Listen to the full show and read below for a preview of John’s insights.
Rakhal Ebeli: I heard you speak about and you gave some great insights at the top of the show, but how do you define leadership in 2016?
John Mattone: I define it, Rakhal, I think a little bit different probably than a lot of books out there. When I wrote Intelligent Leadership in 2013 and I followed up with this book this year, my approach is that it’s all about the inner core. It’s all about the elements that often we don’t want to come to grips with, we don’t want to take a look at, we don’t want to deal with, because inside of us, there’s often a lot of pain. A lot of executives are uncomfortable going there, but if we could make tweaks and adjustments in terms of how people view themselves, what is your self-concept? If it’s strong and vibrant, that’s a good thing.
I think the second thing is what about your values that are driving you? Are your values correct? Are you operating with the wrong values? Maybe you put too much focus in on power and money as opposed to being altruistic. We got to make that adjustment. Thinking patterns, those have got to be correct. Emotional makeup. All of that. Your thinking patterns will drive your emotional makeup. Your emotional makeup will drive your behavior. Behavior will drive results. We start here. If your mindset’s not correct, you’re not going to generate good results. That’s why a lot of companies are failing with transformation efforts. It’s happening.
Rakhal: You talk about that domino effect and ultimately your character that defines your future. What can people and brands do to define themselves through content, through marketing, through material, through books?
John: I think the presence in the branding, whether it’s a big company or a small company, you’ve got to come to grips with the essence of not who you are think it’s more important to define, and most companies never get there. Most brands never get there, but I think it’s a worthy pursuit. When we think about the question about not what we want to become, Rakhal. It’s not about what we want to become. Same thing with each and every one of us individually and same thing with our families. Who cares? The more important question is what must we become? What must our vision be? In light of all the difficulty and complexity in the world, what must our vision be? That’s why great CEOs are very few and far between.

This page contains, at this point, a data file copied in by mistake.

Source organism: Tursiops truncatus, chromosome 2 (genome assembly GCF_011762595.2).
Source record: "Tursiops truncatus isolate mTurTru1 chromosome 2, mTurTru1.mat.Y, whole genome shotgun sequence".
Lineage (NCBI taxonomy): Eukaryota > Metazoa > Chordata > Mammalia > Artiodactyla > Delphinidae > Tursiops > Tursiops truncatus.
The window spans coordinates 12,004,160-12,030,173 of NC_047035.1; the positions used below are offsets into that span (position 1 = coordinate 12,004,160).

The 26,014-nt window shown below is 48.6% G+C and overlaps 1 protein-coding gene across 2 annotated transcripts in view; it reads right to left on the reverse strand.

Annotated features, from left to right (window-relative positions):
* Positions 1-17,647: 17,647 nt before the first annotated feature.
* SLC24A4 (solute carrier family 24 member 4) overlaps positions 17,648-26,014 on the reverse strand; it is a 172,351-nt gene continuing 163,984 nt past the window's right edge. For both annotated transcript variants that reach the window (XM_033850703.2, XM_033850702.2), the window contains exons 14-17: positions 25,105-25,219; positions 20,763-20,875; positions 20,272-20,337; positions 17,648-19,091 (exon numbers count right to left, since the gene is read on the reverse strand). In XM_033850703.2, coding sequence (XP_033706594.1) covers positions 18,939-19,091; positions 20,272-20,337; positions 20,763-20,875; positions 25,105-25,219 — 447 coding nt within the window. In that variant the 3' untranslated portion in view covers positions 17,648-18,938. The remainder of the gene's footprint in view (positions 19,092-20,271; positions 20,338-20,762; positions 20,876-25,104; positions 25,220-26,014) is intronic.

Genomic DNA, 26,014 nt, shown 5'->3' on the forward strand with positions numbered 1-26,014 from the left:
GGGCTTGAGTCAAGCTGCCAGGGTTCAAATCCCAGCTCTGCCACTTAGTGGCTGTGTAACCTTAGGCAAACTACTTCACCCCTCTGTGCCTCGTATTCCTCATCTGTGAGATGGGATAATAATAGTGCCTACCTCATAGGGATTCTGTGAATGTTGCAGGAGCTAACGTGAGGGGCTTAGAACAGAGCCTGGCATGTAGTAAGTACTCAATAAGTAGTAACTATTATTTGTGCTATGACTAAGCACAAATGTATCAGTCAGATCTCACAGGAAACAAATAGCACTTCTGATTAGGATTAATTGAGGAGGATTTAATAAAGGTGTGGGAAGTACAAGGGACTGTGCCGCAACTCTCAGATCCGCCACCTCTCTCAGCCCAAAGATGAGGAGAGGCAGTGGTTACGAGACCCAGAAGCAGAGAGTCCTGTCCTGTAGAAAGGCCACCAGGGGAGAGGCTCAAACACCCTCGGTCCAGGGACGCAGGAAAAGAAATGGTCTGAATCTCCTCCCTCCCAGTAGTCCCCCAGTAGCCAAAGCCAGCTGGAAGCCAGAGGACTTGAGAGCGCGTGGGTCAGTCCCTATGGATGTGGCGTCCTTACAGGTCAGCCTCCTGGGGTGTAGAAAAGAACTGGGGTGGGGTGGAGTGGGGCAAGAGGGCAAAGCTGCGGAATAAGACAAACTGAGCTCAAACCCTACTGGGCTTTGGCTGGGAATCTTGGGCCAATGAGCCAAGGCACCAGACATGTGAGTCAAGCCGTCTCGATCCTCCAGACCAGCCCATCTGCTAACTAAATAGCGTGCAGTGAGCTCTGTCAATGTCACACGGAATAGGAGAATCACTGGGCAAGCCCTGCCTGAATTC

Rakhal: Does that mean you’re talking about future pacing?
John: In many respects. It’s not only defining what must our vision be. It all re-translates from there, what must our strategy, what must our structure be? What must our systems be? All of it re-translates. In my experiences that, whether it’s an entrepreneurial company or a big-time company, that the senior team if they’re not concrete about the must state and why that must state has got to be, it’s going to be very difficult for the team to follow.
Rakhal: You mentioned that your work, your definitive work, is to close the gap on leadership by big thinking. I really love that point about big thinking not being just spreadsheets and big data. What do you mean by closing the gap on leadership?
John: I just don’t think we have enough good leaders out there. It is a bell-shaped curve. We need to do what we’ve done with intelligence. We have a skewed distribution. Most companies hire pretty intelligent people. The critical thinking skills tend to be there, but in terms of leadership, there’s more variability. That’s a problem because the variability doesn’t help with all the complexity. I think it’s important. Actually, I think it’s a non-negotiable that senior leadership teams start with themselves. Many don’t. That’s a problem. One of the big reasons we have gaps is senior executive teams and CEOs often are unwilling to get rid of their other fellow CEOs, C-Suite executives because of their gaps. But it starts there. If you’ve got weakness in the C-Suite, you’re going to have weakness in your organization. It all rolls.